I just saw that C++23 plans to deprecate both std::aligned_storage and std::aligned_storage_t as well as std::aligned_union and std::aligned_union_t.

Placement new'd objects in aligned storage are not particularly constexpr friendly as far as I understand, but that doesn't appear to be a good reason to throw out the type completely. This leads me to assume that there is some other fundamental problem with using std::aligned_storage and friends that I am not aware of. What would that be?

And is there a proposed alternative to these types?


1 Answer 1


Here are three excerpts from P1413R3:


aligned_* are harmful to codebases and should not be used. At a high level:

  • Using aligned_* invokes undefined behavior (The types cannot provide storage.)
  • The guarantees are incorrect (The standard only requires that the type be at least as large as requested but does not put an upper bound on the size.)
  • The API is wrong for a plethora of reasons (See "On the API".)
  • Because the API is wrong, almost all usage involves the same repeated pre-work (See "Existing usage".)

On the API

std::aligned_* suffer from many poor API design decisions. Some of these are shared, and some are specific to each. As for what is shared, there are three main problems [only one is included here for brevity]:

  • Using reinterpret_cast is required to access the value

There is no .data() or even .data on std::aligned_* instances. Instead, the API requires you to take the address of the object, call reinterpret_cast<T*>(...) with it, and then finally indirect the resulting pointer giving you a T&. Not only does this mean that it cannot be used in constexpr, but at runtime it's much easier to accidentally invoke undefined behavior. reinterpret_cast being a requirement for use of an API is unacceptable.

Suggested replacement

The easiest replacement for aligned_* is actually not a library feature. Instead, users should use a properly-aligned array of std::byte, potentially with a call to std::max(std::initializer_list<T>) . These can be found in the <cstddef> and <algorithm> headers, respectively (with examples at the end of this section). Unfortunately, this replacement is not ideal. To access the value of aligned_*, users must call reinterpret_cast on the address to read the bytes as T instances. Using a byte array as a replacement does not avoid this problem. That said, it's important to recognize that continuing to use reinterpret_cast where it already exists is not nearly as bad as newly introducing it where it was previously not present. ...

The above section from the accepted proposal to retire aligned_* is then followed with a number of examples, like these two replacement suggestions:

// To replace std::aligned_storage
template <typename T>
class MyContainer {
    //std::aligned_storage_t<sizeof(T), alignof(T)> t_buff;
    alignas(T) std::byte t_buff[sizeof(T)];
// To replace std::aligned_union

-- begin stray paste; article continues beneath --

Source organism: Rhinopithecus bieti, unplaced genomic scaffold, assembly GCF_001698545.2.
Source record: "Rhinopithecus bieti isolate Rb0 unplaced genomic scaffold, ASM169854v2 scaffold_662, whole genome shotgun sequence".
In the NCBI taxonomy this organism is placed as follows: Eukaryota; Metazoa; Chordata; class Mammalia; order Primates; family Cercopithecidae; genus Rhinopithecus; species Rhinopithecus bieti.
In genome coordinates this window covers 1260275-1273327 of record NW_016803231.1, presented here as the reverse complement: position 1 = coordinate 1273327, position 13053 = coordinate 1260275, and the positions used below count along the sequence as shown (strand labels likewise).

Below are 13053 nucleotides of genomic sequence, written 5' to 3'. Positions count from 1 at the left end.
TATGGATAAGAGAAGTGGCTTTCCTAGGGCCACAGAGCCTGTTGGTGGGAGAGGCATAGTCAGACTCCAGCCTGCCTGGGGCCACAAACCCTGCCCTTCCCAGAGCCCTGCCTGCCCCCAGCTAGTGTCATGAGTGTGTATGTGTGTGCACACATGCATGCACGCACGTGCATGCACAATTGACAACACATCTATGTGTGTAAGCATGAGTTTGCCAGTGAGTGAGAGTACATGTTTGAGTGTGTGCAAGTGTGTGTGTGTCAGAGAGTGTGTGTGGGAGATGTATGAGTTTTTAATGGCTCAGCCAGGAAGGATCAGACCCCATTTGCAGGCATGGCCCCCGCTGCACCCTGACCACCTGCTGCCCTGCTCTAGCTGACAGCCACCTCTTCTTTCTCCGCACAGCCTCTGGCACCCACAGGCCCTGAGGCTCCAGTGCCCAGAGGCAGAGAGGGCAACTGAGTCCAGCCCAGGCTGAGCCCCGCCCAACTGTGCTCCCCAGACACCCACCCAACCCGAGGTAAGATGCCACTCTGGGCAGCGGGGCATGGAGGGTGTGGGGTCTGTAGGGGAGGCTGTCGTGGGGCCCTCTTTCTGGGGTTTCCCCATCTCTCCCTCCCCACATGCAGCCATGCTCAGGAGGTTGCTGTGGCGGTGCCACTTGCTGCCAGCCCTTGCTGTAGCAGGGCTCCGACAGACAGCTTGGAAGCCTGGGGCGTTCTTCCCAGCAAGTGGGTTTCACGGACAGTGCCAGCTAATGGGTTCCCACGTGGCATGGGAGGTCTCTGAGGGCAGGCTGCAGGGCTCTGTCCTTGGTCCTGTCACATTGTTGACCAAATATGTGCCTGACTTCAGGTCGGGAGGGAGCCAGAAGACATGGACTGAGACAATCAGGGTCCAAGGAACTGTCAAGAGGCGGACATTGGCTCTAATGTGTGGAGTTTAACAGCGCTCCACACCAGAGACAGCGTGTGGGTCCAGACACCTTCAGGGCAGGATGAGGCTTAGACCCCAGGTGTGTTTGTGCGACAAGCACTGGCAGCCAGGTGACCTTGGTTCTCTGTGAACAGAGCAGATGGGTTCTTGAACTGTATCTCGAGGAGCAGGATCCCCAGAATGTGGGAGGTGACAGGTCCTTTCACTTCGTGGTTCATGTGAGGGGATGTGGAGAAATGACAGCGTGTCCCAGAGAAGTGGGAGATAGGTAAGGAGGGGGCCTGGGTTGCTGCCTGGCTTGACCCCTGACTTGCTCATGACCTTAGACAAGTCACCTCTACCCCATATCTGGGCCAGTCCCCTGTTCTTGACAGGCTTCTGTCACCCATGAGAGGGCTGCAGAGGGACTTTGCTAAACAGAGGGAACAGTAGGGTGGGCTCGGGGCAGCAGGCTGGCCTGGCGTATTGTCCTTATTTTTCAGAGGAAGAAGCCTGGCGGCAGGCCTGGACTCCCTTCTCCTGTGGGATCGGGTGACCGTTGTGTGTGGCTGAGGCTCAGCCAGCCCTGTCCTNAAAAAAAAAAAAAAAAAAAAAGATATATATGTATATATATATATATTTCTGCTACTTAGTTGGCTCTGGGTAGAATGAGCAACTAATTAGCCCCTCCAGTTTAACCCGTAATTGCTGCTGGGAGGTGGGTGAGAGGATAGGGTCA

template <typename... Ts>
class MyContainer {
    //std::aligned_union_t<0, Ts...> t_buff;
    alignas(Ts...) std::byte t_buff[std::max({sizeof(Ts)...})];
  • 5
    Also, the argument that reinterpret_cast is a necessary part of ever using this idiom/type is false, because placement-new will return a proper T*. So a use-case that never requires reinterpreting any points is conceivable and plausible. Anyhow, it's gone now and people will have to roll their own.
    – bitmask
    Apr 11, 2022 at 14:34
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    What we really need is a new way of declaring a properly typed array without constructing its elements yet, eg: [[uninitialized_storage]] T t_arr[len]; where the compiler would allocate the array of sufficient size and alignment, just not call any constructors on it. allowing the developer to use placement-new to initialize each T element as needed. I know, wishful thinking... Apr 11, 2022 at 22:40
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    @TedLyngmo If I understand the footnote on this answer by Barry, C++23 should be able to do this -- but I haven't been following c++23 that closely. The alternative that would definitely work would be to throw an empty trivial struct in the union to be active member when T is not (e.g. union { struct empty_type {} empty; T entry; } t_arr[len]. Then std::construct_at changes the active member legally, and entry can still be accessed in constexpr contexts without reinterpret_cast being needed. Apr 20, 2022 at 18:51
  • 4
    God I hate the C++ standard. They make everything so complicated and forget about the basics.
    – Bas
    Jan 28, 2023 at 23:47
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    @digito_evo I think I followed the rules and I used alignas(T) std::byte buf[sizeof(T)]; as suggested P1413R3 for one element and only made it N times bigger. It'd require a language-lawyer to say for sure :-)
    – Ted Lyngmo
    Jul 11, 2023 at 3:09

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